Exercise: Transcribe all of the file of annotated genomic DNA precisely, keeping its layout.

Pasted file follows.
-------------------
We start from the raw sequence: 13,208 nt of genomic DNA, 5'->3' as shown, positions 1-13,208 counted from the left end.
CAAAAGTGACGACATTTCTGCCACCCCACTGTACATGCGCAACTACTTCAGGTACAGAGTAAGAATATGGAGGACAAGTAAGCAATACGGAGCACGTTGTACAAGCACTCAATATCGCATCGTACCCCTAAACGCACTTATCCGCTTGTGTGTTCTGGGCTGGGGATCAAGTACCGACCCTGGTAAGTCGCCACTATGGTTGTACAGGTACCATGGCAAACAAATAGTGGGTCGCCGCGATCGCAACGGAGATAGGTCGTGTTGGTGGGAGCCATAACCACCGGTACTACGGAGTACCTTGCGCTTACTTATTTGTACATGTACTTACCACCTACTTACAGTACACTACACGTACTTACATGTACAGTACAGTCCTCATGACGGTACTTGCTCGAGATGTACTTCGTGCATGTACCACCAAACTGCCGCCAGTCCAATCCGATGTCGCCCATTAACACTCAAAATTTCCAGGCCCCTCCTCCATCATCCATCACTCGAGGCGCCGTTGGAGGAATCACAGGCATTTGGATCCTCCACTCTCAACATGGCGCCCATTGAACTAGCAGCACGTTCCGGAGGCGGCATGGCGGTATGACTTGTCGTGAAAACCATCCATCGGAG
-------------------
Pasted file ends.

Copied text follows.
We start from the raw sequence: 13,208 nt of genomic DNA, 5'->3' as shown, positions 1-13,208 counted from the left end.
CAAAAGTGACGACATTTCTGCCACCCCACTGTACATGCGCAACTACTTCAGGTACAGAGTAAGAATATGGAGGACAAGTAAGCAATACGGAGCACGTTGTACAAGCACTCAATATCGCATCGTACCCCTAAACGCACTTATCCGCTTGTGTGTTCTGGGCTGGGGATCAAGTACCGACCCTGGTAAGTCGCCACTATGGTTGTACAGGTACCATGGCAAACAAATAGTGGGTCGCCGCGATCGCAACGGAGATAGGTCGTGTTGGTGGGAGCCATAACCACCGGTACTACGGAGTACCTTGCGCTTACTTATTTGTACATGTACTTACCACCTACTTACAGTACACTACACGTACTTACATGTACAGTACAGTCCTCATGACGGTACTTGCTCGAGATGTACTTCGTGCATGTACCACCAAACTGCCGCCAGTCCAATCCGATGTCGCCCATTAACACTCAAAATTTCCAGGCCCCTCCTCCATCATCCATCACTCGAGGCGCCGTTGGAGGAATCACAGGCATTTGGATCCTCCACTCTCAACATGGCGCCCATTGAACTAGCAGCACGTTCCGGAGGCGGCATGGCGGTATGACTTGTCGTGAAAACCATCCATCGGAG